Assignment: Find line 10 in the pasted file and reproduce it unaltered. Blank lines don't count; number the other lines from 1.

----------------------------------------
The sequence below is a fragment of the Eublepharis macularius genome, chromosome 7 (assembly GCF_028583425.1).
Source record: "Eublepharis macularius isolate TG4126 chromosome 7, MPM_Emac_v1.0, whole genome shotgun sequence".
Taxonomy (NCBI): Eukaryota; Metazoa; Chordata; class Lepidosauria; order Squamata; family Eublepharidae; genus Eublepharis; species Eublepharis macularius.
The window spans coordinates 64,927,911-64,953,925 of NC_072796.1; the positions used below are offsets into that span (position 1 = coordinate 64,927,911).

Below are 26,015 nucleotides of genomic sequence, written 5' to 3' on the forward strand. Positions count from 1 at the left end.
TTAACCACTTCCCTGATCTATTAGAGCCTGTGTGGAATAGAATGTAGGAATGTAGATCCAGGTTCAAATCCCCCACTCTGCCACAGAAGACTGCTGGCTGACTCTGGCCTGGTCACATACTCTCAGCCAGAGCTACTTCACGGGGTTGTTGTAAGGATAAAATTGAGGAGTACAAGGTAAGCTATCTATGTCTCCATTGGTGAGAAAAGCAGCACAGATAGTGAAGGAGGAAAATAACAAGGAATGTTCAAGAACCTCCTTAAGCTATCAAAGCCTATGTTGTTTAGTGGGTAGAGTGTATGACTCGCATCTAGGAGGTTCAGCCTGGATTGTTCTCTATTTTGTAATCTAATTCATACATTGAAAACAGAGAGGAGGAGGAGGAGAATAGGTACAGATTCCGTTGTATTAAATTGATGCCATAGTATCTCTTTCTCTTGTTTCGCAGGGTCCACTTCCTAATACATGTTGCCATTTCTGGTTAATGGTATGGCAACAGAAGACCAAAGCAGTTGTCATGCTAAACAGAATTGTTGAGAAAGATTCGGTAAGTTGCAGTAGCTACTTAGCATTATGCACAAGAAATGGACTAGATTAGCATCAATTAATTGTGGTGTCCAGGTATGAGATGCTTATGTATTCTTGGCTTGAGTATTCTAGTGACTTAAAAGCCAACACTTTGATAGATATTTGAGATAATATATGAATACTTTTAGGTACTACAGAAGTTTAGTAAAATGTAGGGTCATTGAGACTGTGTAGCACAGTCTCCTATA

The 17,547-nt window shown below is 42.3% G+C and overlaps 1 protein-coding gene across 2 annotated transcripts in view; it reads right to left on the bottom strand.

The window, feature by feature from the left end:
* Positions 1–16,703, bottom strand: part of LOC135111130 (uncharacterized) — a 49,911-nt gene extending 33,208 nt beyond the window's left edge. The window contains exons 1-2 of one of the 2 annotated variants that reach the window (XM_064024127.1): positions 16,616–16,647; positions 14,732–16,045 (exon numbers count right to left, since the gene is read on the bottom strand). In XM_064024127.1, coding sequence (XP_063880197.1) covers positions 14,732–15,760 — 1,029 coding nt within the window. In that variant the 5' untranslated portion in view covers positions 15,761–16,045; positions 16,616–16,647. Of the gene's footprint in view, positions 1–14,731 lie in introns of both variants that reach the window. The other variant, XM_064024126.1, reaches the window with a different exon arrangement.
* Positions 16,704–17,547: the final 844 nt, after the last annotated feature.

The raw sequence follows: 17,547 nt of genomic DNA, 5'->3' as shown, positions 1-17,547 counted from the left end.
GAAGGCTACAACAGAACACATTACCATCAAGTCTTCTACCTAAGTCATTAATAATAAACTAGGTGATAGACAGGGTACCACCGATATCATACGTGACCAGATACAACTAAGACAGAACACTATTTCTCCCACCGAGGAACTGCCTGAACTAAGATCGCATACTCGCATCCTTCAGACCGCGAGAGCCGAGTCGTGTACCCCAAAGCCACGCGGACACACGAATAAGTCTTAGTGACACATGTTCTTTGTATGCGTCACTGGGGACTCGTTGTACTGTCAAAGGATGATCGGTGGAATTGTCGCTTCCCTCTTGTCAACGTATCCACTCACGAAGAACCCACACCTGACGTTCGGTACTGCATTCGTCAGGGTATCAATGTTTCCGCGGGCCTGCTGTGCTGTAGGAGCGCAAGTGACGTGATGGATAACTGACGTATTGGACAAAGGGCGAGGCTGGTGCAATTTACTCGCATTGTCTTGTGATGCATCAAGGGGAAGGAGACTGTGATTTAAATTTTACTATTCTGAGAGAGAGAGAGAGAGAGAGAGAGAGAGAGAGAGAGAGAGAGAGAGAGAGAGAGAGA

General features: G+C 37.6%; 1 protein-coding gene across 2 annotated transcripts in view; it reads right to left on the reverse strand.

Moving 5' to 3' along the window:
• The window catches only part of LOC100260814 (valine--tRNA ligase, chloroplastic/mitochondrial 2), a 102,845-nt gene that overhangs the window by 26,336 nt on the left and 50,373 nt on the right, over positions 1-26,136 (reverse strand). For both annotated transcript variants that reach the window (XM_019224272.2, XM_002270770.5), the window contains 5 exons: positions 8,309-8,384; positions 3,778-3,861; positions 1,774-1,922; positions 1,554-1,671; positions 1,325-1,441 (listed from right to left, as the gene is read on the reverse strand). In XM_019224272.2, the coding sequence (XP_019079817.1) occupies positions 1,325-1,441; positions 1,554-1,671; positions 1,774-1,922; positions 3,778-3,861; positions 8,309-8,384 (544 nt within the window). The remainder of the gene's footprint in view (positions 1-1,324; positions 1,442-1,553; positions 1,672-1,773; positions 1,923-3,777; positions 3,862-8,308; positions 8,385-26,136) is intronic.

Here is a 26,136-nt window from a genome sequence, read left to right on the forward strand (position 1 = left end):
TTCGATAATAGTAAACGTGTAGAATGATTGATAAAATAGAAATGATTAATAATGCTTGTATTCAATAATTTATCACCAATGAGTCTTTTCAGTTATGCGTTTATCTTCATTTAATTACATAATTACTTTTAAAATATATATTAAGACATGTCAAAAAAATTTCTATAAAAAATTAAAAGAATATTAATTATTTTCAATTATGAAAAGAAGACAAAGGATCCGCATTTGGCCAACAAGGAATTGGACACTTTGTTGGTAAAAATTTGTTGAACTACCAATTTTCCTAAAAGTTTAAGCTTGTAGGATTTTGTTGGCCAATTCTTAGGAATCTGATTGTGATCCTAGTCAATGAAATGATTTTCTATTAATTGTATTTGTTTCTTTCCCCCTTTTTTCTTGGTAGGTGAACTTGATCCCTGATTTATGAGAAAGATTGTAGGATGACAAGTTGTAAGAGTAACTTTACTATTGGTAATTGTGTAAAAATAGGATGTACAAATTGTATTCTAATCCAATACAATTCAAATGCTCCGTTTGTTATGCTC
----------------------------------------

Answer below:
* Positions 16,704–17,547: the final 844 nt, after the last annotated feature.